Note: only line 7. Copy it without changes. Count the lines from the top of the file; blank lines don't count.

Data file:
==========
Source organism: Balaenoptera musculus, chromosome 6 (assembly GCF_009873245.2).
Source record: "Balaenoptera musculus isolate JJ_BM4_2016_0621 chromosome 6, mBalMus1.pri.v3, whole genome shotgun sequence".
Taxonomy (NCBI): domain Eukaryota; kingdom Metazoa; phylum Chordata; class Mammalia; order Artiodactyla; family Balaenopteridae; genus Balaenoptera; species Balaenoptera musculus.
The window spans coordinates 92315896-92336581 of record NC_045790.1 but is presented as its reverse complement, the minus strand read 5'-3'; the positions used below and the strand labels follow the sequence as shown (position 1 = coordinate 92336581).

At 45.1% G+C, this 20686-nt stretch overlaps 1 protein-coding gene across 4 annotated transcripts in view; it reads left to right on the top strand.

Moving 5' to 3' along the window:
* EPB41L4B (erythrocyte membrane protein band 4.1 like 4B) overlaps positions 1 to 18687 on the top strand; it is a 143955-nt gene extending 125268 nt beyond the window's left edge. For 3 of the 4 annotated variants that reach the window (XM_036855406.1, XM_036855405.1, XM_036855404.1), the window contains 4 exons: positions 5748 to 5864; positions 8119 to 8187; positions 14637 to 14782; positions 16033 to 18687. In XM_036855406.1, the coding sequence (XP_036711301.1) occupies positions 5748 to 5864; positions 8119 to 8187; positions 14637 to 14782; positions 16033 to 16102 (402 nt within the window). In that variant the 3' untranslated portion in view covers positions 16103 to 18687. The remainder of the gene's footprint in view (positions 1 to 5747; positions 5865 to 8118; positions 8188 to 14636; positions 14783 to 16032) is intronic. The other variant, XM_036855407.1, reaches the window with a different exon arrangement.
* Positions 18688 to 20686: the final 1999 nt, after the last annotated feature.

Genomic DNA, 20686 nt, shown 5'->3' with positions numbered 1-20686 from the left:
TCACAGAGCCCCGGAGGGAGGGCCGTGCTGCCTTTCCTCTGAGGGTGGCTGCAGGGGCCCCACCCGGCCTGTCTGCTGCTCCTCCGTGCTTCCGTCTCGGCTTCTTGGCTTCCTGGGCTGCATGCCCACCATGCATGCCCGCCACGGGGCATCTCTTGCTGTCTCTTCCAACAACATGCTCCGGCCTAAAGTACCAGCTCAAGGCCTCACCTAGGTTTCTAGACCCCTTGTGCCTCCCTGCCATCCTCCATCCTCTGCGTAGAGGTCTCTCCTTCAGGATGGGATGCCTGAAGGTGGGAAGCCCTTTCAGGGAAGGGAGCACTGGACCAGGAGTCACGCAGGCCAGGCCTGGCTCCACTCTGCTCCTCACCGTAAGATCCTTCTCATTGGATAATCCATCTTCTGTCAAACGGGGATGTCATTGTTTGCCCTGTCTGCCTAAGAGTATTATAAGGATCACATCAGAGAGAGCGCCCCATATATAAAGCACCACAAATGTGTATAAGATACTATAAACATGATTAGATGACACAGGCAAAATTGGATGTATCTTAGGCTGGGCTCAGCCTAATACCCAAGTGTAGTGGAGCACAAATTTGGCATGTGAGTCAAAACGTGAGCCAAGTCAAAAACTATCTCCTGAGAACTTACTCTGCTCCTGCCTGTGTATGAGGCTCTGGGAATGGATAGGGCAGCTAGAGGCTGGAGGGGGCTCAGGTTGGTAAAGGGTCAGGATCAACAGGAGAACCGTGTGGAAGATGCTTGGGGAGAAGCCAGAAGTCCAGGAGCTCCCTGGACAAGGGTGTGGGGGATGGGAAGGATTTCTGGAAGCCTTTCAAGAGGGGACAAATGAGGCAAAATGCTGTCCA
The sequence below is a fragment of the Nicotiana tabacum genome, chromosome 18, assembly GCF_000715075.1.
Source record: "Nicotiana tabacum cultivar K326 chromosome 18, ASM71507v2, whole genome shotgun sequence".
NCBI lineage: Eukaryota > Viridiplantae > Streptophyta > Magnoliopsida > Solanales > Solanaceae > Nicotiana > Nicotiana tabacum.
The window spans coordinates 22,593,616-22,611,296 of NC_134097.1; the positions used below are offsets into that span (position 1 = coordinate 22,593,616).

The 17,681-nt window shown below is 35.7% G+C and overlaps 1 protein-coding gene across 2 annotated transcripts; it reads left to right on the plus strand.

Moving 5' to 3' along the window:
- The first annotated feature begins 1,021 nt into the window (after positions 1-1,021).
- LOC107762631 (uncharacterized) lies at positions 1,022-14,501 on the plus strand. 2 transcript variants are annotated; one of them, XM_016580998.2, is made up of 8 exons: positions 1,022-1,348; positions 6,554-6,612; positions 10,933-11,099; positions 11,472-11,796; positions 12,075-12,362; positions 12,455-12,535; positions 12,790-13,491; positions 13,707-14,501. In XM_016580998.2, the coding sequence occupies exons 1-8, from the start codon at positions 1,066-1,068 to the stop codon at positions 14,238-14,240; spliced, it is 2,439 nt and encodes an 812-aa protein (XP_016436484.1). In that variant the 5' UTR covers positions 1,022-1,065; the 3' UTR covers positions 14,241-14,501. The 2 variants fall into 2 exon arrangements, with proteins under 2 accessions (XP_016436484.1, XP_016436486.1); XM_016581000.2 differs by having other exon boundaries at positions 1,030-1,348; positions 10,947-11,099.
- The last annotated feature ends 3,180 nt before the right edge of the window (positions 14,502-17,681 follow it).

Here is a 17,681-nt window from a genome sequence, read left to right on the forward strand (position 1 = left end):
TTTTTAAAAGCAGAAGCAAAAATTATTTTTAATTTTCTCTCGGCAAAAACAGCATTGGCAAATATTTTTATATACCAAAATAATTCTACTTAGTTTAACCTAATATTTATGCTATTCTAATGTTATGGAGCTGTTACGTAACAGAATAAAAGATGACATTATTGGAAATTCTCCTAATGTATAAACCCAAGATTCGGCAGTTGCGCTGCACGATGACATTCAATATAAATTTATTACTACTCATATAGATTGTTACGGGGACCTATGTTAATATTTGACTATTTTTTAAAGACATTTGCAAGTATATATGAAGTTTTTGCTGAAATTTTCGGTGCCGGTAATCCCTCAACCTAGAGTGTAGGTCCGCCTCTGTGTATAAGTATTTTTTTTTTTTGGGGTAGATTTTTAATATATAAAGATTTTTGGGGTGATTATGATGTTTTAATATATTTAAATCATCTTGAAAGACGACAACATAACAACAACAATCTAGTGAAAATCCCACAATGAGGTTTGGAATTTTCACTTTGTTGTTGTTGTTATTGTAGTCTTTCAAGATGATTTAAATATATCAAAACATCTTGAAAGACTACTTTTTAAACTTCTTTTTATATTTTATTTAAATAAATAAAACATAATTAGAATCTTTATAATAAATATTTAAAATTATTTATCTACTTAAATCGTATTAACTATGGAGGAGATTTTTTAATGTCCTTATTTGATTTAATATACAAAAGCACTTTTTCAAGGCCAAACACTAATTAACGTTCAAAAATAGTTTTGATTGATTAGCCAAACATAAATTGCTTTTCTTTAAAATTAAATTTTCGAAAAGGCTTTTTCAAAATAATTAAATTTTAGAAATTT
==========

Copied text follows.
* EPB41L4B (erythrocyte membrane protein band 4.1 like 4B) overlaps positions 1 to 18687 on the top strand; it is a 143955-nt gene extending 125268 nt beyond the window's left edge. For 3 of the 4 annotated variants that reach the window (XM_036855406.1, XM_036855405.1, XM_036855404.1), the window contains 4 exons: positions 5748 to 5864; positions 8119 to 8187; positions 14637 to 14782; positions 16033 to 18687. In XM_036855406.1, the coding sequence (XP_036711301.1) occupies positions 5748 to 5864; positions 8119 to 8187; positions 14637 to 14782; positions 16033 to 16102 (402 nt within the window). In that variant the 3' untranslated portion in view covers positions 16103 to 18687. The remainder of the gene's footprint in view (positions 1 to 5747; positions 5865 to 8118; positions 8188 to 14636; positions 14783 to 16032) is intronic. The other variant, XM_036855407.1, reaches the window with a different exon arrangement.